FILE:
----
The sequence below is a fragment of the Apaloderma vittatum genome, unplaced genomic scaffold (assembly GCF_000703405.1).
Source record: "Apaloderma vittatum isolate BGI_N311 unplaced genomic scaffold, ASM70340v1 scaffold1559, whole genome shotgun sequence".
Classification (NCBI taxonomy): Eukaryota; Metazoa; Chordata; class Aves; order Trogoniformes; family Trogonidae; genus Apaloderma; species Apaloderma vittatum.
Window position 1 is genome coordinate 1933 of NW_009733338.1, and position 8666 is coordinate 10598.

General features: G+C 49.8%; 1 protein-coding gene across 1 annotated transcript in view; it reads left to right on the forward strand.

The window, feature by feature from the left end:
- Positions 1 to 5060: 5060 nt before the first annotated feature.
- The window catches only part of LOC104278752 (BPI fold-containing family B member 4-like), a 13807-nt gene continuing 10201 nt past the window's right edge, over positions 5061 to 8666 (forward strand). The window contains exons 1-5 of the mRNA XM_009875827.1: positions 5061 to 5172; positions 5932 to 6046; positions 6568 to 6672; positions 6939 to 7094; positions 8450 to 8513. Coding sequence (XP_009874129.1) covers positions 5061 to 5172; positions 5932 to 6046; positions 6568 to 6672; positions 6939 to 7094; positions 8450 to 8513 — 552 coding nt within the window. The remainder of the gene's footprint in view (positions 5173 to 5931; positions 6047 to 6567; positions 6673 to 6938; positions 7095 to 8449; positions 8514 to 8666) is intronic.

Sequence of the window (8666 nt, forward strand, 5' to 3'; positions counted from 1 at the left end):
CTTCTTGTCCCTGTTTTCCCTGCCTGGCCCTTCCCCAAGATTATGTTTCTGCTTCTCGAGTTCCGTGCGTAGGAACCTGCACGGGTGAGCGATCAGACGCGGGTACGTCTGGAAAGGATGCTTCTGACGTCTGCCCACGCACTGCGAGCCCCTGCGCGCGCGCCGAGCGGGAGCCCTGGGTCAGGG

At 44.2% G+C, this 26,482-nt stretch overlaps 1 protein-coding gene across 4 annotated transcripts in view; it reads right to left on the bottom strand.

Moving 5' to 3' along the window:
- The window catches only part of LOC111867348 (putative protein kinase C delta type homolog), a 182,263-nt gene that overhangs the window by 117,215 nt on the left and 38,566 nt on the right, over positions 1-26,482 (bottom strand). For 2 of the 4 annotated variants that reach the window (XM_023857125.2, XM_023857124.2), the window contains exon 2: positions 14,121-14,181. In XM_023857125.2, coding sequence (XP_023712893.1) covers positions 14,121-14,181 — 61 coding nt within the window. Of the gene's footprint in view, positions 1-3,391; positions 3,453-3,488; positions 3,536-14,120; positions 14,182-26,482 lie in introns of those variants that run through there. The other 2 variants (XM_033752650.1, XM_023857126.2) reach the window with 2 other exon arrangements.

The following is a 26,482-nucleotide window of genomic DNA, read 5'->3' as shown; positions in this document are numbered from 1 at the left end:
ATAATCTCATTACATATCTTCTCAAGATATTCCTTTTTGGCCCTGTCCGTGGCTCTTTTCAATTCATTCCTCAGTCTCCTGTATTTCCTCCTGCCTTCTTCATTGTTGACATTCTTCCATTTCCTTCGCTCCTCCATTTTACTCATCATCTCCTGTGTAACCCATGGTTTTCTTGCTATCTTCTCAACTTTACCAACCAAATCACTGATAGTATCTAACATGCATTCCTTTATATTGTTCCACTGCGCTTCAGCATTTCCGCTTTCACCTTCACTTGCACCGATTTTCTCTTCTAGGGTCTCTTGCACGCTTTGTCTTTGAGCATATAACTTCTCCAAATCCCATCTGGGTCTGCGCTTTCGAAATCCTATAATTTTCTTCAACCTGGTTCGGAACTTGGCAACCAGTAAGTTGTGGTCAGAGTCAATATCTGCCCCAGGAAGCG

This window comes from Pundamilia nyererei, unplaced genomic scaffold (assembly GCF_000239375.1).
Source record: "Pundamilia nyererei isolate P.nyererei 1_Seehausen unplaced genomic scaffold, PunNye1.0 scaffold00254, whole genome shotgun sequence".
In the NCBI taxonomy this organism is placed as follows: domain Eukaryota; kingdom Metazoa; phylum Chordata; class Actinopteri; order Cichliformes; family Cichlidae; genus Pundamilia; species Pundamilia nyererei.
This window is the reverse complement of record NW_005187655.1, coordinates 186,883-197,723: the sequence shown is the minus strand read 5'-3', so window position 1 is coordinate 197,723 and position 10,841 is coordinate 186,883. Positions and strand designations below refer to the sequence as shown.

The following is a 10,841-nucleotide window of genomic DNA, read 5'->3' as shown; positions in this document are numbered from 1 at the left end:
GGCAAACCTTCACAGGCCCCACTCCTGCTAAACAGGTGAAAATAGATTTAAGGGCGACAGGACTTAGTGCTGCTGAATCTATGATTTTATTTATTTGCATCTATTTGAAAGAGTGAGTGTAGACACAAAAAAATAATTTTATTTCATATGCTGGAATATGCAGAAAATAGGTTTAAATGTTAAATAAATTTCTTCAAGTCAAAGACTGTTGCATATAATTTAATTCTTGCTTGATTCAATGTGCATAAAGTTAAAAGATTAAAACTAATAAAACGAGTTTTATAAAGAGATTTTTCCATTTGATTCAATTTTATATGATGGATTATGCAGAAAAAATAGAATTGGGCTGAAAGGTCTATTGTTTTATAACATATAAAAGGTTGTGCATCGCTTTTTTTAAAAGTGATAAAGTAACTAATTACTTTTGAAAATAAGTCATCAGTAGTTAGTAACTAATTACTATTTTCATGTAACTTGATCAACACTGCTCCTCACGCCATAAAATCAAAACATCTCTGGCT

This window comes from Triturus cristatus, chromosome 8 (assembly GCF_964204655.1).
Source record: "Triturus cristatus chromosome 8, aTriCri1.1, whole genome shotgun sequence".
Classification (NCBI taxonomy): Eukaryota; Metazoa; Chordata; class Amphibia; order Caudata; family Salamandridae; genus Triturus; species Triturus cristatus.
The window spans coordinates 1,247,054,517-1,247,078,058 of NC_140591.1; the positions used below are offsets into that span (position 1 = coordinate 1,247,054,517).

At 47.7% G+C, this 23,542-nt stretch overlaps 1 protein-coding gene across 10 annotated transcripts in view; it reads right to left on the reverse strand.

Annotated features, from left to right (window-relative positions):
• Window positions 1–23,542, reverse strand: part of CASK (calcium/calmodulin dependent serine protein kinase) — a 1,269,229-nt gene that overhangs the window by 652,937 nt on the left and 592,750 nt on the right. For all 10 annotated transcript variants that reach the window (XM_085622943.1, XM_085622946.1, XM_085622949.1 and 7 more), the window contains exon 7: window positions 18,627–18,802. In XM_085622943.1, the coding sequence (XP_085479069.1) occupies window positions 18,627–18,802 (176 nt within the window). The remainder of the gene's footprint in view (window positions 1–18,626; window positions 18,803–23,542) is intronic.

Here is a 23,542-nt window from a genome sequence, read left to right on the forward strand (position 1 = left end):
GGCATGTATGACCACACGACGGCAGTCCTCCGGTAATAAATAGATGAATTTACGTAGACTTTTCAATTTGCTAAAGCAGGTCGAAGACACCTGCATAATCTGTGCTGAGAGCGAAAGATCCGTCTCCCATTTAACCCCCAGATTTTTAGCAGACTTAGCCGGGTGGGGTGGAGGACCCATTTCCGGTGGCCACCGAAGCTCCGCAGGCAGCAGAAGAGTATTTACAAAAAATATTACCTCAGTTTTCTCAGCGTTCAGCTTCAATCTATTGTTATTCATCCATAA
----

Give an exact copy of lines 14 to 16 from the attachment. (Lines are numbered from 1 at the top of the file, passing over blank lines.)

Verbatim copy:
The following is a 26,482-nucleotide window of genomic DNA, read 5'->3' as shown; positions in this document are numbered from 1 at the left end:
ATAATCTCATTACATATCTTCTCAAGATATTCCTTTTTGGCCCTGTCCGTGGCTCTTTTCAATTCATTCCTCAGTCTCCTGTATTTCCTCCTGCCTTCTTCATTGTTGACATTCTTCCATTTCCTTCGCTCCTCCATTTTACTCATCATCTCCTGTGTAACCCATGGTTTTCTTGCTATCTTCTCAACTTTACCAACCAAATCACTGATAGTATCTAACATGCATTCCTTTATATTGTTCCACTGCGCTTCAGCATTTCCGCTTTCACCTTCACTTGCACCGATTTTCTCTTCTAGGGTCTCTTGCACGCTTTGTCTTTGAGCATATAACTTCTCCAAATCCCATCTGGGTCTGCGCTTTCGAAATCCTATAATTTTCTTCAACCTGGTTCGGAACTTGGCAACCAGTAAGTTGTGGTCAGAGTCAATATCTGCCCCAGGAAGCG

This window comes from Pundamilia nyererei, unplaced genomic scaffold (assembly GCF_000239375.1).